Foodservice Equipment & Supplies

NOV 2018

Foodservice Equipment & Supplies magazines is an industry resource connecting foodservice operators, equipment and supplies manufacturers and dealers, and facility design consultants.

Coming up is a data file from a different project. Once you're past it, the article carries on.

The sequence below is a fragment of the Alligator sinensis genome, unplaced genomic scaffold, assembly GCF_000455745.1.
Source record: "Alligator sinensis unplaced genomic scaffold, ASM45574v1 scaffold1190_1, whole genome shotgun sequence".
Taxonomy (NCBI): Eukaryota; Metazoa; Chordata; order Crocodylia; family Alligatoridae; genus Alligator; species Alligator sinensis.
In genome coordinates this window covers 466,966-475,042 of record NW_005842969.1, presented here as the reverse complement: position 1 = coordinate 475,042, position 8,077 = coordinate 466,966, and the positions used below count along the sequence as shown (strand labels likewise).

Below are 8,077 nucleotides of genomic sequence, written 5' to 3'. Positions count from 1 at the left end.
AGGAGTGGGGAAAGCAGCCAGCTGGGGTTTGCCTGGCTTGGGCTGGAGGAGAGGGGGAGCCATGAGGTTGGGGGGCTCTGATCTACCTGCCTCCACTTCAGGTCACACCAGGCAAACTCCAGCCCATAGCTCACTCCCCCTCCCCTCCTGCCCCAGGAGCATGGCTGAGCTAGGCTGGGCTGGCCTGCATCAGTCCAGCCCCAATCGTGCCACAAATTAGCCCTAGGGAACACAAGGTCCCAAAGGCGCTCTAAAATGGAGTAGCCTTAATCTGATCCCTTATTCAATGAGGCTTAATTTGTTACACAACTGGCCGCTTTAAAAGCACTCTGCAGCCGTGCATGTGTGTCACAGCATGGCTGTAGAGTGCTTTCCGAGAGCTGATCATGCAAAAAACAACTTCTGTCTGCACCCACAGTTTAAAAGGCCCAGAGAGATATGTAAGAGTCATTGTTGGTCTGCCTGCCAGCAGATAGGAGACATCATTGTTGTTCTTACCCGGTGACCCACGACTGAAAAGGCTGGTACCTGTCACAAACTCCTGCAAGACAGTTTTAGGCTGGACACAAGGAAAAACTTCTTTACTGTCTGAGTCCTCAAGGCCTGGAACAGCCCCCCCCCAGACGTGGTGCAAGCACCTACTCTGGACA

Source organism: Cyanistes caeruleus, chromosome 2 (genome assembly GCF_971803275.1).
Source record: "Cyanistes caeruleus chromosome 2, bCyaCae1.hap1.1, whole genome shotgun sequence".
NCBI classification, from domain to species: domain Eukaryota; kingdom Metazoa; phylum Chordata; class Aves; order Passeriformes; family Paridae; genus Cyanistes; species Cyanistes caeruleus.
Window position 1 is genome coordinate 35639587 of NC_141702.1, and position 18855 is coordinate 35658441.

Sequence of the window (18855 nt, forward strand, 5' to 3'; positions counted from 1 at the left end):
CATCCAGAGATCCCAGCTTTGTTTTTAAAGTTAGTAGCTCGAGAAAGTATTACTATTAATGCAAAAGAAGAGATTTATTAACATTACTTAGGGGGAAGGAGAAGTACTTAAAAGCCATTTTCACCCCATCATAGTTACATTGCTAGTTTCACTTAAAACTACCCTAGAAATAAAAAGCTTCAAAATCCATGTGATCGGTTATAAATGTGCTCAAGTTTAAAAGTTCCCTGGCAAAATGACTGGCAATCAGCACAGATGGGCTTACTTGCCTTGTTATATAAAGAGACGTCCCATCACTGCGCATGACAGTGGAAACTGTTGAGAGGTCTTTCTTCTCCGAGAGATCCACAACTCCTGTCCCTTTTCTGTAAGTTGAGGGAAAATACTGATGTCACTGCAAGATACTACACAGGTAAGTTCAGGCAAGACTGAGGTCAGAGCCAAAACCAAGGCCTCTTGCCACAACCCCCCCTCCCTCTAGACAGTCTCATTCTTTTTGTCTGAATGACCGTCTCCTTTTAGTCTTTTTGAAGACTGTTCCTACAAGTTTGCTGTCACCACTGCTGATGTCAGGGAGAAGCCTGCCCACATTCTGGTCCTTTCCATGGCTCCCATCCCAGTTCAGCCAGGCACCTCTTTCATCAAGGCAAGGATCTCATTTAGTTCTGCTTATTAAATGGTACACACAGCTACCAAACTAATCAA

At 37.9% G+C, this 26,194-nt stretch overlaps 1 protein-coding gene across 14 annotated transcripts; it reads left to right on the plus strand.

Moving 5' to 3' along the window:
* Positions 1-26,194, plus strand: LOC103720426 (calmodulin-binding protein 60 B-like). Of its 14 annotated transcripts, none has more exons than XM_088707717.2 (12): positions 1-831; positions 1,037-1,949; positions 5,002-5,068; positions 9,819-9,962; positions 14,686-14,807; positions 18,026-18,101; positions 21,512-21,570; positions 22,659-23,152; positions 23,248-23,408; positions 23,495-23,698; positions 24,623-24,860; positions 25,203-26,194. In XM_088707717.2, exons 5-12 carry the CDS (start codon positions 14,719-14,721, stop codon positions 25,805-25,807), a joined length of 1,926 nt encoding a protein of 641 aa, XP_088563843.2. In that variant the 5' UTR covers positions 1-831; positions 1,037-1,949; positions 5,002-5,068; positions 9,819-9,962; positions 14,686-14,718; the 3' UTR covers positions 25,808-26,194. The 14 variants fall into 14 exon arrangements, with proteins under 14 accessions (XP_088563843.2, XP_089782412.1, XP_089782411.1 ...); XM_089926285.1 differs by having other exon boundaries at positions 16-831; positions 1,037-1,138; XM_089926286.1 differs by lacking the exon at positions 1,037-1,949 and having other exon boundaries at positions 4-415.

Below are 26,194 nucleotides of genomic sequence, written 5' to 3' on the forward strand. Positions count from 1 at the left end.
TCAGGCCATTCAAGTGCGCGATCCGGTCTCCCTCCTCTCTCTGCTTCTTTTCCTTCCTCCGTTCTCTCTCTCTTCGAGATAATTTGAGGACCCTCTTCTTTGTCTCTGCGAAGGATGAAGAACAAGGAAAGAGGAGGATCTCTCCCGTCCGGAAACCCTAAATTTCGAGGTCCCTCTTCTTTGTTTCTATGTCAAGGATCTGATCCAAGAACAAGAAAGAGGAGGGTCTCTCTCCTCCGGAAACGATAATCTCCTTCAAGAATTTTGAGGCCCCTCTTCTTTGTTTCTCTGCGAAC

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30 • FOODSERVICE EQUIPMENT & SUPPLIES • NOVEMBER 2018 Even if it's possible to get new equip- ment into the kitchen, it may not be possible to install that equipment with- out rst reinforcing the oor beneath it. Many types of foodservice equipment, after all, not only require a lot of power but are also extremely heavy. "Buildings designed and built more than 50 years ago might not be struc- turally compliant to hold the weight of kitchen equipment," Spinelli notes. "That was denitely the case at Ida B's Table, where we ended up having to spend an extra $20,000 to re-support the ooring systems before installing equipment. And that was on top of the extra 30 or 40 grand we'd already spent to run ductwork outside of the building because we couldn't run it straight up and through to the roof." SSA's Schwartz adds that when kitchens are built on higher oors, the issue of oor load capacity is even more critical. Older buildings — and even newer ones originally built for residential or ofce use — typically aren't rated for the necessary number of pounds per square foot that a restaurant kitchen would require. Where specialty and/or large-capacity equipment are required, advance research into oor strength and potential remediation costs is paramount. "Think about things like 60-quart mixers or large steam kettles," Schwartz says. "They're heavy on their own, but you also have to factor in the weight of the products that they'll hold. A steam kettle might hold 200 gallons of product, so it's the combined weight that matters. Or maybe it's something like a hearth- style pizza oven, which can weigh 6,000 pounds or more. You might be able to reinforce the area where those pieces of equipment will sit, but you also have to be able to get them in place without caus- ing damage on the way." When going into a 13-story, nearly 100-year-old retail and ofce building in Detroit, the team behind upscale steakhouse Prime & Proper encoun- tered a full spectrum of HVAC, utility and structural challenges from low ceilings to unusual demands for ventila- tion, thanks to the restaurant's show- piece hardwood grill. "We had to have a special hood sys- tem dedicated just to that grill," Schultz says. "Then, we have three additional hoods. Running that all up 13 oors and being able to put it outside with a monster structure was a big project. Inside, there was a lot of open space and structural columns to retrot through and around, and unfortunately, we had very low ceilings. That made tucking all the mechanicals and utilities up there really tough. What's more, we had to quarry though oors that were 12 to 16 inches thick to get the utilities in play. All of the walk-ins are in the basement, and we have a custom refrigeration sys- tem that has 19 different things running off it. This was a case where the building was never designed to be a restaurant and that required a lot of unique solu- tions, but it's now a gorgeous space with a large open kitchen. The owner was experienced and knew what he was get- ting into, so he was prepared." Being prepared — both for the types of surprises that can crop up and with the funds to handle them — is what's most important when developing in older properties. The biggest piece of advice that consultants offer: Before signing a lease or contract to purchase, invest in a thorough site investiga- tion by multidisciplinary professionals who understand and can identify likely trouble spots. "It's very easy to fall in love with an old building and visualize what it could be. There are some really beauti- ful spaces, and with enough money and time, most of the hurdles can be overcome," says Schultz. "But if it just isn't going to work for your concept, your budget or your required return on investment, it may be best to walk away. You have to consider the reality of what you can achieve there, and if you can't reasonably achieve a well-functioning, efcient, code-compliant new kitchen in that beautiful old building, it's best to know that early on." FE&S ADVICE FROM THE PROS Thinking about putting a new kitchen into an old building? Keep these strategies in mind. O Don't just listen to the broker. Hire experienced professionals (archi- tects/engineers/consultants) to perform a detailed site survey be- fore moving forward. The •ndings will inform design and equipment decisions. Flag if and where signi•- cant investments in infrastructure will need to be made. O Be sure adequate funding, both for knowns and inevitable unknowns likely to crop up once the project is underway, is in place before starting. O Before signing a lease or purchas- ing a property, check out the most common and costly kitchen issues: exhaust ductwork, utilities capacity and location, entry and ceiling dimensions, and ‚oor strength. O Know who is responsible for what. Oftentimes, architects, consultants, engineers and equipment dealers don't talk to each other and impor- tant details get missed. O Know the codes — current and historical — as they relate to the property. Permitting for older structures, particularly those with historical designation, can take signi•cantly longer. O In retro•tting existing kitchens, have plan B in place should some- thing go wrong. Keep what equip- ment you can, but replace aging equipment that will be mission-crit- ical for your menu and operation. Be ‚exible with equipment: Older facilities may require nontraditional cooking methods to meet exhaust and utility constraints. NEW KITCHENS, OLD BUILDINGS

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